Agatha Harrison was a welfare worker, pacifist and Quaker, and dedicated to the struggle for Indian independence. Her father was a Methodist minister, and her mother the daughter of a portrait painter. Born in Berkshire, the family moved to Jersey and then, on Agatha’s father’s death, to Bristol, where she attended Redland High School, helping out at the school in exchange for the waiving of her fees. From the age of 16, she taught and assisted at Kent College, Folkestone, where she received training for the Froebel teaching certificate by night. She then turned to welfare work at Boots Chemist in Nottingham, and at Dairycoates, a tin box factory in Hull, where her role was to protect the interests of the women who worked there, negotiating fair wages and better working conditions on their behalf. In 1917 she was appointed welfare tutor at the London School of Economics. Three years later she travelled to China to conduct welfare work in factories there and to undertake an industrial survey.
In 1928, Agatha Harrison began working with the Women’s International League, an organization whose concerns included the relationship between India and Britain and which, to that end, welcomed representative Indian women visiting London and sent British representatives to sessions of the All-India Women’s Conference. She also accompanied the Royal Commission on Labour, as Beryl Power’s assistant, on their international tour which included a visit to India to inspect their factories, workshops and villages. Back in the UK, she helped C. F. Andrews in his preparation for Gandhi’s visit to attend the Second Round Table Conference in 1931, eventually becoming Andrews’ assistant. Thus began an extensive correspondence and working relationship with Gandhi. She worked hard to spread his message in Britain and accompanied his party on visits to the poor in India. She also made various trips to India as part of the India Conciliation Group where she visited jails and attended meetings with prominent political figures.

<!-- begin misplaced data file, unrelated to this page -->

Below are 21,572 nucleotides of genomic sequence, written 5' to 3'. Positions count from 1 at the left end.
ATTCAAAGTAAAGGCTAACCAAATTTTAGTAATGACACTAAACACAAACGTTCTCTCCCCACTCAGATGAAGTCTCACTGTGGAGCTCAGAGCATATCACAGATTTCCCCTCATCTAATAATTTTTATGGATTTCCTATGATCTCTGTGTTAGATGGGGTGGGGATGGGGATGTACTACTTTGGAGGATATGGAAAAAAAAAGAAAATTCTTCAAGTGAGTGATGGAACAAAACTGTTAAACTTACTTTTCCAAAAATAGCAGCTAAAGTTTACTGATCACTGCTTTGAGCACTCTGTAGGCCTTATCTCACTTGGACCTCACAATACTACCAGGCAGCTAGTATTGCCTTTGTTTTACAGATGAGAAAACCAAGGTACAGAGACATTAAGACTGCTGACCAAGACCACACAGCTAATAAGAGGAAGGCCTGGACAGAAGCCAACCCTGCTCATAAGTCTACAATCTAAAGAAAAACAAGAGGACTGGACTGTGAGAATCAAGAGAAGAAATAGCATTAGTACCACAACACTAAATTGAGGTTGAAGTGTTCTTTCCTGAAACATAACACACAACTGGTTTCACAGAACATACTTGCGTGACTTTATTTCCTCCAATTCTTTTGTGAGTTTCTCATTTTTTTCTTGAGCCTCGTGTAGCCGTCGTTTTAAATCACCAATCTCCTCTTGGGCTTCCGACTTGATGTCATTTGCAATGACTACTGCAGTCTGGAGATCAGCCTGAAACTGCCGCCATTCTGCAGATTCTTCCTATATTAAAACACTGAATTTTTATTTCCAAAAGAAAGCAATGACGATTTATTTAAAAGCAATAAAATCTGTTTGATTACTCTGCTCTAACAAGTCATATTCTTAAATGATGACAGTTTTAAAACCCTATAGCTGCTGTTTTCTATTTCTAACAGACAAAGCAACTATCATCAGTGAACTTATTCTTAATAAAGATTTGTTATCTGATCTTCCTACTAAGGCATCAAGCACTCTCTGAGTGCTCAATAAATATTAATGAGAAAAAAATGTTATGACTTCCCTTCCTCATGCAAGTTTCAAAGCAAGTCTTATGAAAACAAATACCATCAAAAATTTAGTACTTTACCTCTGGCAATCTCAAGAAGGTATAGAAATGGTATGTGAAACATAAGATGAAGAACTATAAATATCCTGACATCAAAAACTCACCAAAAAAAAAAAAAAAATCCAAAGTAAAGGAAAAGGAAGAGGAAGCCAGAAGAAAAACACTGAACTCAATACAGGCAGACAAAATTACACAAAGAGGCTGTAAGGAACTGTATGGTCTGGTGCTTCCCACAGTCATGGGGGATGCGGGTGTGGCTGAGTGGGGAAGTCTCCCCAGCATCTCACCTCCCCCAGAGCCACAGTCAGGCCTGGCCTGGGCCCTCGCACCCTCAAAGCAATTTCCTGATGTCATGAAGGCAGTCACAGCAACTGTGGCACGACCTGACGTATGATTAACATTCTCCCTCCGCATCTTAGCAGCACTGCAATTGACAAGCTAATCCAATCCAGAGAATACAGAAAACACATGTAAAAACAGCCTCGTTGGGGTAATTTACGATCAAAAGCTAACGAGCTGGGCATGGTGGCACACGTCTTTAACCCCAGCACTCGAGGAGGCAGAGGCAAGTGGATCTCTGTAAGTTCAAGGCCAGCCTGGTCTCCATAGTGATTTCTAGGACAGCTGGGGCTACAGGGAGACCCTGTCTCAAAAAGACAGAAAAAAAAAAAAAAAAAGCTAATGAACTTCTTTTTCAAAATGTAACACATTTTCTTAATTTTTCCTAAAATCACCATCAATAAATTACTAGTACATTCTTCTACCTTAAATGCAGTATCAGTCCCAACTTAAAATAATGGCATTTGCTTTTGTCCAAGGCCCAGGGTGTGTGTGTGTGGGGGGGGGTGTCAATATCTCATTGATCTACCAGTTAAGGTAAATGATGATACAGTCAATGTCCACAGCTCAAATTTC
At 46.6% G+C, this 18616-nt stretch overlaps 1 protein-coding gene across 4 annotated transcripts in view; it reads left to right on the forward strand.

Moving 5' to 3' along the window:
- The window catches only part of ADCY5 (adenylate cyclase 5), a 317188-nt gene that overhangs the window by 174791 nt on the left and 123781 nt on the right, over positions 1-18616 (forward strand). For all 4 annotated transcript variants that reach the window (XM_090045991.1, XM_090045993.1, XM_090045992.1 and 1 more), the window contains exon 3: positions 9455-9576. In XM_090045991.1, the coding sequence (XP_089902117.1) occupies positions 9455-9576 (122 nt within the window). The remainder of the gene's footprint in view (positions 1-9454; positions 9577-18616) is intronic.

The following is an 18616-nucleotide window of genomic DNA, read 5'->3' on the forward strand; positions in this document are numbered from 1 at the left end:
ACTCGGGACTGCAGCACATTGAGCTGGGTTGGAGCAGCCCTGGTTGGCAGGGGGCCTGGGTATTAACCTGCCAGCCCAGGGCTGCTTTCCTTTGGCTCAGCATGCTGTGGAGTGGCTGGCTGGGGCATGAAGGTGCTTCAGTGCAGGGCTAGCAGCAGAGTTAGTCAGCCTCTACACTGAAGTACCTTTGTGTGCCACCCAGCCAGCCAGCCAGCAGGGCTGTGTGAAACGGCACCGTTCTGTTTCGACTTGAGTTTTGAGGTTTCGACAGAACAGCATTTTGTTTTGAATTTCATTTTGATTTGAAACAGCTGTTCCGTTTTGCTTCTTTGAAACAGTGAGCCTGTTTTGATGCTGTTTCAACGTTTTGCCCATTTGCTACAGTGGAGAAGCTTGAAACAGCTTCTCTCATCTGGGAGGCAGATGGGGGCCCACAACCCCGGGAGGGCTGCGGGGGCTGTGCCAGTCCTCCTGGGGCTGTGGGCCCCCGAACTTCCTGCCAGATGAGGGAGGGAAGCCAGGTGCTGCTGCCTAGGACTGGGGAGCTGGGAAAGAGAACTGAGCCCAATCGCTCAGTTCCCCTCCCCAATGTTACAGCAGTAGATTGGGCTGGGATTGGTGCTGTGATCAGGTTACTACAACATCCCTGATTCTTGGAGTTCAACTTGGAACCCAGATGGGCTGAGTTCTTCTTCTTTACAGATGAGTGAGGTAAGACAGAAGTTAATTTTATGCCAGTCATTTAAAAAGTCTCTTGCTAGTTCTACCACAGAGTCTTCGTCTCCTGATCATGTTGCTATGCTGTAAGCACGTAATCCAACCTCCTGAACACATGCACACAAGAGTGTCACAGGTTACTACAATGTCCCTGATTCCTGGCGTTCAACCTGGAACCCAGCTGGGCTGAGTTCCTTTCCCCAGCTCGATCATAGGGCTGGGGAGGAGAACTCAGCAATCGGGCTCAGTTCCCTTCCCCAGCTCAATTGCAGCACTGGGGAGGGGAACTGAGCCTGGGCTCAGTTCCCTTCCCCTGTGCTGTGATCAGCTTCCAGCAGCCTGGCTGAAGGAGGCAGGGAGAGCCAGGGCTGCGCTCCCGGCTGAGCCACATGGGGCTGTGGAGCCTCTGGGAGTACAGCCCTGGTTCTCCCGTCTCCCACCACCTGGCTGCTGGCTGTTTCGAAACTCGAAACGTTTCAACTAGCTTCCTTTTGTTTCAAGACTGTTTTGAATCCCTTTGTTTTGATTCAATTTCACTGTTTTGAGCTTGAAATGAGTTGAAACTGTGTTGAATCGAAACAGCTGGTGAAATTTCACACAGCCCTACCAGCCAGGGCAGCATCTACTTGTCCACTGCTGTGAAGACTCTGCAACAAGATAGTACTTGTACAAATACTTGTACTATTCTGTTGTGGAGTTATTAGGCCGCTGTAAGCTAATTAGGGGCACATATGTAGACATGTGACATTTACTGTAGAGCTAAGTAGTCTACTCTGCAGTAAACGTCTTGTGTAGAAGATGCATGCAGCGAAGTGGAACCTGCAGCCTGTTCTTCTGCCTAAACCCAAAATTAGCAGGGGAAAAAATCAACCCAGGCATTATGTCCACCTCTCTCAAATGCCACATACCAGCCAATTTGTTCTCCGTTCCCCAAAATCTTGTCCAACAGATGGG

Agatha Harrison attended numerous India League meetings, also speaking at some of them, and was kept under surveillance by the Indian Political Intelligence. In May 1946, her name was added to the ‘stop list’ of people who should not be permitted to enter India without prior consultation. She died of an unsuspected heart condition in May 1954. Speaking at a tribute to her in London, Krishna Menon said of Harrison: ‘she had no office or title, and no flags were lowered for her, but all over India people honour her name’ (Harrison, p. 131).